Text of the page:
Neem is the term used to refer to extracts or products derived from the Neem tree, native to the Indian sub-continent and used for centuries in Indian culture and the associated Ayurvedic medicine tradition. All parts of the Neem tree have been used for healthcare. Fruits and seeds provide us with neem oil and neem seed extracts, leaves are used as extracts and the bark of the neem tree has been used as a traditional toothbrush!
The Neem tree is part of the mahogany family. It is one of two species in the genus known as Azadirachta – the botanical name for the Neem tree is Azadiracta indicus.
Although native to the Indian sub-continent, the Neem tree grows in tropical and sub-tropical regions in many other parts of the world including Nepal, Burma, Nigeria, Vietnam, other regions of East Asia and East Africa. Neem is not a particularly large tree by tropical standards, reaching heights of around 20 metres.
Being tropical, the Neem tree is an evergreen and fast growing. Neem trees have largish leaves (sometimes more than 1 foot long) as well as olive-like fruit, both of which are used medicinally.
The use of the Neem tree has been most developed in Indian culture and the associated traditional Ayurvedic medicine. Such is the power of common belief that in India, it is known variously as ‘the sacred tree’, ‘heal all’, ‘the village pharmacy’ and ‘cure for all illnesses’.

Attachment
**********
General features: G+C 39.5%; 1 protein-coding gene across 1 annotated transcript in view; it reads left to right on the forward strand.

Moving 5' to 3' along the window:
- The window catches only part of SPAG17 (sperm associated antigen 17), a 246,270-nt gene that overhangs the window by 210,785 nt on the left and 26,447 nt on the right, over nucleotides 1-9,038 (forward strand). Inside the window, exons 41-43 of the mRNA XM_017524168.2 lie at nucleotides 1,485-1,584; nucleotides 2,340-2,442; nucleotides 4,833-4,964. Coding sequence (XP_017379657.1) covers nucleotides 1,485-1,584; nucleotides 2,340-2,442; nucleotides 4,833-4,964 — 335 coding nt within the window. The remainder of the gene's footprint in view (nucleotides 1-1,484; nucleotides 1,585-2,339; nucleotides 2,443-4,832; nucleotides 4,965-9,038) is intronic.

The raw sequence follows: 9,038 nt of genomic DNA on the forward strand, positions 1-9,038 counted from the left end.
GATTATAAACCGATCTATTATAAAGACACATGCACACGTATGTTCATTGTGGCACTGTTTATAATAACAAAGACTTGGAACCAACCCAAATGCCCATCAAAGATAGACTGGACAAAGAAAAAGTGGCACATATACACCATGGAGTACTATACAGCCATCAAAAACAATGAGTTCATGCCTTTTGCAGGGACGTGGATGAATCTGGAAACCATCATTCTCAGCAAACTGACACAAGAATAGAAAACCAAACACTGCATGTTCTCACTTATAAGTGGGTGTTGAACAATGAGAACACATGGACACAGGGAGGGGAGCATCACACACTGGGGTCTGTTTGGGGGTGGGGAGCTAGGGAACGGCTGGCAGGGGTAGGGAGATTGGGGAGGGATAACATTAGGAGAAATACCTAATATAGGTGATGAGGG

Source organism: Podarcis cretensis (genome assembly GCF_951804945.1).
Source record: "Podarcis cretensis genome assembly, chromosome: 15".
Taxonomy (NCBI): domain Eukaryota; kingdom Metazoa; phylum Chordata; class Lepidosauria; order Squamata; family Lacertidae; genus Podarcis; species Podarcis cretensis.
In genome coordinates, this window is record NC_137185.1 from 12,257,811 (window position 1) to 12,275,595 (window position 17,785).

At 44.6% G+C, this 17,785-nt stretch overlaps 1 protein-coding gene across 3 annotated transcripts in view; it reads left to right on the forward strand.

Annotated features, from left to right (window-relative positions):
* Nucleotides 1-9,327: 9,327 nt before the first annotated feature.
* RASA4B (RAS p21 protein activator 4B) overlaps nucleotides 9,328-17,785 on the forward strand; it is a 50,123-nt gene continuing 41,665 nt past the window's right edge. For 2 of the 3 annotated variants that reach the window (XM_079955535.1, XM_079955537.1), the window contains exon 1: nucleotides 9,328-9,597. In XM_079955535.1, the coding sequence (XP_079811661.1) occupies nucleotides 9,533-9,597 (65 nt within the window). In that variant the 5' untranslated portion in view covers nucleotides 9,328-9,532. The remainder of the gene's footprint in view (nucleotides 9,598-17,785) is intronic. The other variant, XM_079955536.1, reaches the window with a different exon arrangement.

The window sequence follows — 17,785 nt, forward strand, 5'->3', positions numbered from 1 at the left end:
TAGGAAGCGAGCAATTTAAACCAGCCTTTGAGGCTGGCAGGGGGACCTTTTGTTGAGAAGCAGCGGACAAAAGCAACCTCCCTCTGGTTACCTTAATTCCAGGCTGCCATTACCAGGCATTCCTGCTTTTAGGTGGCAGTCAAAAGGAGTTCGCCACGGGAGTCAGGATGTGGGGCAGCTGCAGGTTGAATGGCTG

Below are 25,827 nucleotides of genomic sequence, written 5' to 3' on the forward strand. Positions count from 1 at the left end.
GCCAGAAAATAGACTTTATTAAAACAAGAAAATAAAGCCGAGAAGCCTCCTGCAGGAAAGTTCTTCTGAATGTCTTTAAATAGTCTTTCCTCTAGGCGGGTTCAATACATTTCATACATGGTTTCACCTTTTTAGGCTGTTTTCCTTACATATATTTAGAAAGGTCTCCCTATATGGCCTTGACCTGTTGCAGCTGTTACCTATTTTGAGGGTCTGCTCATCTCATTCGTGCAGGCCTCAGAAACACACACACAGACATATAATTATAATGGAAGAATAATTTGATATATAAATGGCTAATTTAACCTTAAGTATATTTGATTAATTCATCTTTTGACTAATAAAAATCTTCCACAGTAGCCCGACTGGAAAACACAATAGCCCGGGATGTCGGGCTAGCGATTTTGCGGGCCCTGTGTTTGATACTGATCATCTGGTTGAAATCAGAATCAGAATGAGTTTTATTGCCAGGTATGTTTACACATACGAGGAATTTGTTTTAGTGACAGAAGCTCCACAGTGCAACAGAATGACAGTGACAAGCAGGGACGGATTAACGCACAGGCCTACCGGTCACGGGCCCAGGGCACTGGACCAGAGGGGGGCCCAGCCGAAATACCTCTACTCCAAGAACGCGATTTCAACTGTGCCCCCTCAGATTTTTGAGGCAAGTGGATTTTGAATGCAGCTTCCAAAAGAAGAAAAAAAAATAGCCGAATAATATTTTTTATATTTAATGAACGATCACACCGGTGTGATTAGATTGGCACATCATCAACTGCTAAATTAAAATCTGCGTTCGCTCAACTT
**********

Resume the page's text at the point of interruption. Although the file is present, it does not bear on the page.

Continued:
Hence, parts of the Neem tree have been used in Ayurvedic medicine to treat a wide variety of ailments from treating worms in the gut, to a sedative. It has also been used traditionally as contraception!
These panaceas, however, do not always fit into modern herbal medicine which considers the prime use of Neem tree extracts as being best:
The plant compound derived from Neem which has been most researched is Azadirachtin. This is a secondary compound of the substances nimbin, nimbinin and nimbidin found in neem oil – which can in turn, be found in neem seeds as well as neem leaves.